Singapore Strait 6May17
Facing stormy weather from the west, we headed out into the Straits of Singapore. Unlike last Saturday's outing, we had a mission to find a Swinhoe's Storm Petrel for Subaraj's client. Of course, the mission is only binding to Subaraj. We were just interested to find any birds that are passing through our waters.
We had a great start when Frank spotted an all-dark bird flying in the distance. Photos captured revealed a Short-Tailed/Sooty Shearwater.
Next, we saw feeding Little Terns everywhere we go.
Just when things was starting to get quiet, we spotted four dark blobs on the water aka sitting ducks. It must a relief for Subaraj when the birds turned out to be Swinhoe's Storm Petrels. Great! A new tick for the diehard birder. Honestly, Singapore's waters are really good for this species - much to the boredom of the residents... Nevertheless, we have learnt to find joy in the subtle behaviors and one individual even went to the extent of feeding right before our eyes. It was tiptoeing on the water as it repeatedly bowed its head to scavenge floating "food". Alas, its "food" was the plastic waste strewn all over the waters. *:(( crying
Besides the four storm-petrels, we encountered a further dozen more and another single Short-Tailed Shearwater.
That was the end of the five minutes of excitement. We floated around for another two hours without any notable sightings. Again, when things had gotten too quiet, eight terns flew passed our boat, heading westwards. Frank got a bit skeptical about their preliminary identity, Bridled Terns. Thanks to his skepticism, we found two greyer individuals among the eight and they were Common Terns of the longipennis race in breeding plumage, sporting an all-black cap and white tail streamers. Lovely!
Since it was past noon, we decided to head home. Facing St John's island, we spotted another all-dark bird, gliding above the surface of the water. The flight was rather slow with more gliding than flapping. My preliminary id of the bird was Short-Tailed Shearwater while Frank was leaning towards a Storm-Petrel. We were both wrong. It was none other than the area's third sighting of the Bulwer's Petrel.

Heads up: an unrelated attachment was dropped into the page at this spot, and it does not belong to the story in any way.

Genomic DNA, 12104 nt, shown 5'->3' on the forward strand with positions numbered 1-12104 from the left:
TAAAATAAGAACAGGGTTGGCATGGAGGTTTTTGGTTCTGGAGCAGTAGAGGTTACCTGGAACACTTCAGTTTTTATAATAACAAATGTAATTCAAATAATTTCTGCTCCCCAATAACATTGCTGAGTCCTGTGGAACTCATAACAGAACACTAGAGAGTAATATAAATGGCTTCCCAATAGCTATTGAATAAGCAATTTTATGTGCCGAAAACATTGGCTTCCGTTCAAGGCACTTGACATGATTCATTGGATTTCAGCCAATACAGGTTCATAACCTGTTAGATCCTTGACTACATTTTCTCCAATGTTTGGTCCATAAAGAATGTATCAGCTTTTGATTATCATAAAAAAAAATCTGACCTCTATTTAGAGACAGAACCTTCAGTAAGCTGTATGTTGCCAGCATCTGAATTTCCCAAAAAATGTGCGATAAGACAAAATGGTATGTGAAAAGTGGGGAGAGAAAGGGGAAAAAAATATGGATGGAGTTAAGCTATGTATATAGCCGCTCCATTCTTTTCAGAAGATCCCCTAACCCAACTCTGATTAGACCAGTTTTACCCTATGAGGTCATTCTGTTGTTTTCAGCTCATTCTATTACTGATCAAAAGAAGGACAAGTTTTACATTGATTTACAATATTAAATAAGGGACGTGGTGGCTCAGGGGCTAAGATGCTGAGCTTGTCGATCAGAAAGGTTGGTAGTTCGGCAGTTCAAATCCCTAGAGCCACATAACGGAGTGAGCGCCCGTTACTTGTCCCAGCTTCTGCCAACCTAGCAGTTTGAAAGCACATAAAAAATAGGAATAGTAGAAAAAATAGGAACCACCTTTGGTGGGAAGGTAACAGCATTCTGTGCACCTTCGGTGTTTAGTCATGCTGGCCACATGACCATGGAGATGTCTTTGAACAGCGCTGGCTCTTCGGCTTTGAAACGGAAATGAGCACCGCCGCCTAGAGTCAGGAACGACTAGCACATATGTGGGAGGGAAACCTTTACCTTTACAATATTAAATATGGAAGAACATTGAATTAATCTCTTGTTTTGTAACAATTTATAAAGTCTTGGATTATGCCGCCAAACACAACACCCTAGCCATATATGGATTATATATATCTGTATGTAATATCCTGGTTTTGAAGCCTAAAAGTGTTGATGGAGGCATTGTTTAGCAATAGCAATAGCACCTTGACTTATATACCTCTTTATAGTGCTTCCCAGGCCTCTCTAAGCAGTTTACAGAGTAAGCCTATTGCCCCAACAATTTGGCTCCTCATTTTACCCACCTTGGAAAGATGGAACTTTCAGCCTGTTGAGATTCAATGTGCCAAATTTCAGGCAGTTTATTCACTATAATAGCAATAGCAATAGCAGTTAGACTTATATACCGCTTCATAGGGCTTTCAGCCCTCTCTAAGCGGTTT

The appearance of the Bulwer's Petrel brought life to the boat. Yes, the bird has been seen a week ago. But, who would believe that a pelagic bird would linger for a week? The id of the bird was cast in stone and the only questions in our heads were "was it in Singapore's waters?" and "are Bulwer's Petrels passing through our waters regularly?" Such trivial questions make the aftermath of seeing a bird more fun. The experience lingers longer when there is some reflection. Amazingly, the Bulwer's Petrel, a bird not recorded in our last couple of dozens of boat trips, was to be our last bird of this memorable trip. What a great closure!
- Bulwer's Petrel (Bulweria bulwerii) 1
- Short-tailed Shearwater (Ardenna tenuirostris) 1
- Sooty/Short-tailed Shearwater (Ardenna grisea/tenuirostris) 1
- Swinhoe's Storm-Petrel (Oceanodroma monorhis) 14
- Grey Heron (Ardea cinerea) 4
- White-bellied Sea Eagle (Haliaeetus leucogaster) 1
- Brahminy Kite (Haliastur indus) 2
- Bridled Tern (Onychoprion anaethetus) 6
- Little Tern (Sternula albifrons) 31
- Black-naped Tern (Sterna sumatrana) 3
- Common Tern (longipennis) (Sterna hirundo longipennis) 2
- Lesser Crested Tern (Thalasseus bengalensis) 7
- tern sp. (Sterninae sp.) 10
- swiftlet sp. (Aerodramus sp.) 10
- Barn Swallow (Hirundo rustica) 1